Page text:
Marc Tumerman, MD
Alone and masked in my office, I stare at my computer screen, quietly waiting for the next camera icon to turn green. I wonder if this is the future of primary care. I look over at a packet of morning glory seeds and a small baggie of potting soil gifted to me by the employee health committee—an effort to keep up morale. I also received one bag of goldfish crackers and a piece of chocolate. I decide I will eat the crackers and chocolate, and likely do nothing with the seeds. It is the thought that counts.
Before the COVID pandemic, I shared my office with three clinicians. Two of them are at home, leaving me disconnected and staring at a screen. One was furloughed, which we’re told sounds better than laid off, and one is working remotely from home. We are discovering that we can do a lot of our work remotely without ever seeing or touching a patient. This is new and strange for me, and I don’t like it.
My life’s work is about human touch and connection. I am saddened by the intrusion of electronics into my patient relationships. The scene of a couple out for dinner in a restaurant, away from their children, both on their cell phones, is now a common trope for the ills of our modern society. I am near retirement, so my view of all of this is certainly affected by my personal history and biography. Perhaps my younger colleagues are energized about the possibilities of technology, but I worry they will be less aware of the role that human connection plays in healing.
Prior to the pandemic, our very large health system set a goal of going 75% virtual for patient visits by the year 2030. We have all had a crash course in telehealth etiquette and technology. My first attempts failed as the patients could not connect from their home computer or mobile devices. I sat at my desk, in my empty office, waiting for the little camera icon on the screen to turn green.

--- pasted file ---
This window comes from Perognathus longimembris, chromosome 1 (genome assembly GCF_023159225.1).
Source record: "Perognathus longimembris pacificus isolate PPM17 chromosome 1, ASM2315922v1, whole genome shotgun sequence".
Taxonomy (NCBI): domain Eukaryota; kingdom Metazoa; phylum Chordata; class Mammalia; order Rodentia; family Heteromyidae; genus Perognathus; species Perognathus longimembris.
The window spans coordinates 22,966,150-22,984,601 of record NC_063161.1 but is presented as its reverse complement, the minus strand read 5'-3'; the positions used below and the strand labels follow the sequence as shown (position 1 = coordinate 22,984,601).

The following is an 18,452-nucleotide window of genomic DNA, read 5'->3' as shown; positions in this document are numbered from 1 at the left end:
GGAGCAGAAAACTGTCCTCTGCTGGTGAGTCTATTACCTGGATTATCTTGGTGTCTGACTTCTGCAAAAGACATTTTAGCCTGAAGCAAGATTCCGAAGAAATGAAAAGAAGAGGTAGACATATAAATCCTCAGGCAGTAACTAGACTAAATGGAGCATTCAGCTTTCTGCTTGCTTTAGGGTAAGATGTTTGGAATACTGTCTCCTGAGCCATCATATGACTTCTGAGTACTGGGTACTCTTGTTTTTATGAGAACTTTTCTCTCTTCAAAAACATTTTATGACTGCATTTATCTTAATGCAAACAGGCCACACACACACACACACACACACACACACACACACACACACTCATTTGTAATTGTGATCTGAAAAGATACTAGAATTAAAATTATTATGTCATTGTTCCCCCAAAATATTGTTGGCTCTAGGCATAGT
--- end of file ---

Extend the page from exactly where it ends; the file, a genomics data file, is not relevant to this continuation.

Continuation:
This is the signal I am waiting for now, the one that notifies me that a nurse 100 miles away has virtually roomed a patient and that they are ready to be “seen.” The first four times it never turned green.
My most recent attempt succeeded, and I watched on the screen as my patient took off his shoes and socks and tried to position his feet and iPad such that I could see the rash he had recently acquired. In the process he fell out of his chair. Is this a reportable fall event to submit to the quality oversight committee? Eventually, with the camera aimed just right, I was able to diagnose his rash and fire off an electronic prescription to his pharmacy. Magic!
Is this the practice I want for my patients and myself? Does it matter what I want if this is what patients want, the ultimate convenience? It is our groups’ goal that 75% of all visits be just like this one, perhaps without a man falling out of his chair.
For now, I continue to stare at the screen, rubbing my eyes and waiting for the next green icon. I glance at the packet of morning glory seeds one more time. Turning over the packet I see that the germination cycle for a seed is 14 days, the same time needed to quarantine a patient who has been exposed to the Coronavirus. Opening the packet, a few seeds fall onto my desk and I pick them up and roll them between my fingers. It is such a small simple thing, this seed and packet of dirt. It might be nice to grow something green in my office.